The traditional idea of Techyat Hametim – Resurrection of the Dead – is that it is a reward to the righteous and a phase in a complex sequence of after death “judgments”. There are many variations describing the exact sequences of this system of judgments which I do not want to expand on here as most of us grew up with them. Although I am no expert in other religions, I have read enough to know that similar conjecture about after death experiences with variations exist in Christianity and Islam too.
Most go something like this. After death, the soul hovers around the body, eventually faces judgment and is sent to a holding place –if guilty to hell and purgatory for cleansing, if righteous to heaven or Gan Eden to await resurrection. During this time, things evolve on earth and Mashiach arrives and the Jews are ingathered to Eretz
Rambam disagrees with this whole system. He cannot accept that physical life is a reward. After all perfection to him is when man perfects his mind and apprehends the transcendental and non-physical. Why would return to the physical, be seen as a reward, once the higher levels of apprehension have been attained? To the contrary, as we saw in the last post, Rambam sees OH as the ultimate attainment and therefore a non-physical existence. As usual, Rambam is clear in his categories and sees Mashiach, Olam Haba and Techyat Hametim as three distinct and unrelated concepts. Mashiach describes the evolution of humanity from barbarism to a utopian state of intellectual life. When man understands his role and what is expected of him, when emulating God becomes humanity’s main activity, Mashiach will have arrived. Nothing will change from the normal physical existence other than a perfected society of men. Olam Haba on the other hand, is a personal and intellectual achievement which we can all attain if we dedicate ourselves to understanding God and His ways. Techyat Hametim is a totally unrelated idea and has nothing to do with these two concepts. It is a belief that Rambam defines as a cornerstone of the religion and has to do with basic Jewish theology but not in the category of Reward and Punishment to which the other two belong. It belongs in the category of miracles. Explaining why he is not more expansive in Pirush Hamishna and in Mishne Torah on the subject of TH Rambam states:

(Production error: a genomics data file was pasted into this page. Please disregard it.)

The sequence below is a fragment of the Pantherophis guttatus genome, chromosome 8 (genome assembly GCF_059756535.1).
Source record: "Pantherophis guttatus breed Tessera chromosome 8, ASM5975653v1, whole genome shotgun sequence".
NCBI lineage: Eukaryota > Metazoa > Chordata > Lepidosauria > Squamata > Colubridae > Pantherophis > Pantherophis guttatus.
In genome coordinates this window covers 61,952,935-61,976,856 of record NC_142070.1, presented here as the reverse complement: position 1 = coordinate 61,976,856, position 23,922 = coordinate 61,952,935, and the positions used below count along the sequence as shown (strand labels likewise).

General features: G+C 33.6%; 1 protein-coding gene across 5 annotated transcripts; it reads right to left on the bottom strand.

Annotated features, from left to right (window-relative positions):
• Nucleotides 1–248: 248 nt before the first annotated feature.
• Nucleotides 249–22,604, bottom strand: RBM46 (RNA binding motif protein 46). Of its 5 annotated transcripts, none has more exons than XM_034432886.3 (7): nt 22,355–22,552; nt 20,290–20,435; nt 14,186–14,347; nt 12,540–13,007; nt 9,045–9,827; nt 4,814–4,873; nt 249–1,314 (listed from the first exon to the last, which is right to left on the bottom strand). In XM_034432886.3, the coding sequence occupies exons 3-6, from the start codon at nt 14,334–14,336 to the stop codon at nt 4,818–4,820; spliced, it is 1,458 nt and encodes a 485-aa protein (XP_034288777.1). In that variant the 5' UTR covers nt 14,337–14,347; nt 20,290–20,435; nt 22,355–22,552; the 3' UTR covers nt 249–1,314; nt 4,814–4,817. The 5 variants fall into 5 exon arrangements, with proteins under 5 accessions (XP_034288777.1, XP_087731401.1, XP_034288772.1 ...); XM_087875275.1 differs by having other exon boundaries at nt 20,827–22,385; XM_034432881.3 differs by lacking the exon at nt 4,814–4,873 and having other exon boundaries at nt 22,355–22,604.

אמנם תחיית המתים הוא אחד מהמופתים, ומבואר מאוד, שענינו מובן ואין שם אלא
להאמין בו לבד, כמו שבאתנו ההגדה האמיתית. והוא עניין יוצא חוץ לטבע
המציאות, ואין ראיה עליו מצד העיון. ואמנם ינהג מנהג הנפלאות כולם ויקובל
אין שם זולת זה. ומה היה לנו אפשר לומר בו או להאריך
TH is one of the miracles and is quite clear. The subject is well understood, as there is nothing else to do but believe it based on the true prophetic saying. [Rambam earlier wrote that the first mention of TH in Tanach is by Daniel, one of the last prophets. As we will see this is very important for understanding miracles.] It [TH] is something outside natural existence and cannot be logically proven. One can only treat as one treats all the wondrous things – accept it and nothing more. What was there for us to talk more at length about it?
Rambam thus believes that Daniel, the prophet who introduced first the idea of TH, was predicting a miraculous event that will happen at some time in the future where some dead will be resurrected. Daniel does not give a reason nor offers any context for this occurrence, just predicts a wondrous event.
וְרַבִּים, מִיְּשֵׁנֵי אַדְמַת-עָפָר יָקִיצוּ; אֵלֶּה לְחַיֵּי עוֹלָם, וְאֵלֶּה לַחֲרָפוֹת לְדִרְאוֹן עוֹלָם
2 And many of them that sleep in the dust of the earth shall awake, some to everlasting life, and some to reproaches and everlasting abhorrence.